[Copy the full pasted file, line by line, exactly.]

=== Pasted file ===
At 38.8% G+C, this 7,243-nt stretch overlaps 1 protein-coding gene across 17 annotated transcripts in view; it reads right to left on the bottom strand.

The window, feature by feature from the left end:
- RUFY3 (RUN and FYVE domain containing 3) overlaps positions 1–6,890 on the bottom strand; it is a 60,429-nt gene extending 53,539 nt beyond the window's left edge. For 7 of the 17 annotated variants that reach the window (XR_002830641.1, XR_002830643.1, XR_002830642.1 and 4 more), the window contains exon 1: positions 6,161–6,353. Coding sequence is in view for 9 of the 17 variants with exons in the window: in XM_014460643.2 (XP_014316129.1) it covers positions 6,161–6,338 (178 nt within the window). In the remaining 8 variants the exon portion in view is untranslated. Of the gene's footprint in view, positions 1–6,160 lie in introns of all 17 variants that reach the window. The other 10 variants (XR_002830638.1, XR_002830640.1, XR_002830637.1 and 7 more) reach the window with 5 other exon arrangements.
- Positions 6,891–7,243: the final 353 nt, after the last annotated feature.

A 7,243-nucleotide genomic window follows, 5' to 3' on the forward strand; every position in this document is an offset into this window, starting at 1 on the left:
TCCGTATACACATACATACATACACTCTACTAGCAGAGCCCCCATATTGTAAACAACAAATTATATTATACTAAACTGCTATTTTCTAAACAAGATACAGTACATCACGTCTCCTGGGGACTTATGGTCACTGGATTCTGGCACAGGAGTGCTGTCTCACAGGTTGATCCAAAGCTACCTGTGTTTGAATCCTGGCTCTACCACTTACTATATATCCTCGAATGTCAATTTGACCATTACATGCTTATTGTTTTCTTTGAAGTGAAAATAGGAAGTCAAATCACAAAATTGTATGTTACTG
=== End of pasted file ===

At 38.8% G+C, this 7,243-nt stretch overlaps 1 protein-coding gene across 17 annotated transcripts in view; it reads right to left on the bottom strand.

The window, feature by feature from the left end:
- RUFY3 (RUN and FYVE domain containing 3) overlaps positions 1–6,890 on the bottom strand; it is a 60,429-nt gene extending 53,539 nt beyond the window's left edge. For 7 of the 17 annotated variants that reach the window (XR_002830641.1, XR_002830643.1, XR_002830642.1 and 4 more), the window contains exon 1: positions 6,161–6,353. Coding sequence is in view for 9 of the 17 variants with exons in the window: in XM_014460643.2 (XP_014316129.1) it covers positions 6,161–6,338 (178 nt within the window). In the remaining 8 variants the exon portion in view is untranslated. Of the gene's footprint in view, positions 1–6,160 lie in introns of all 17 variants that reach the window. The other 10 variants (XR_002830638.1, XR_002830640.1, XR_002830637.1 and 7 more) reach the window with 5 other exon arrangements.
- Positions 6,891–7,243: the final 353 nt, after the last annotated feature.

A 7,243-nucleotide genomic window follows, 5' to 3' on the forward strand; every position in this document is an offset into this window, starting at 1 on the left:
TCCGTATACACATACATACATACACTCTACTAGCAGAGCCCCCATATTGTAAACAACAAATTATATTATACTAAACTGCTATTTTCTAAACAAGATACAGTACATCACGTCTCCTGGGGACTTATGGTCACTGGATTCTGGCACAGGAGTGCTGTCTCACAGGTTGATCCAAAGCTACCTGTGTTTGAATCCTGGCTCTACCACTTACTATATATCCTCGAATGTCAATTTGACCATTACATGCTTATTGTTTTCTTTGAAGTGAAAATAGGAAGTCAAATCACAAAATTGTATGTTACTG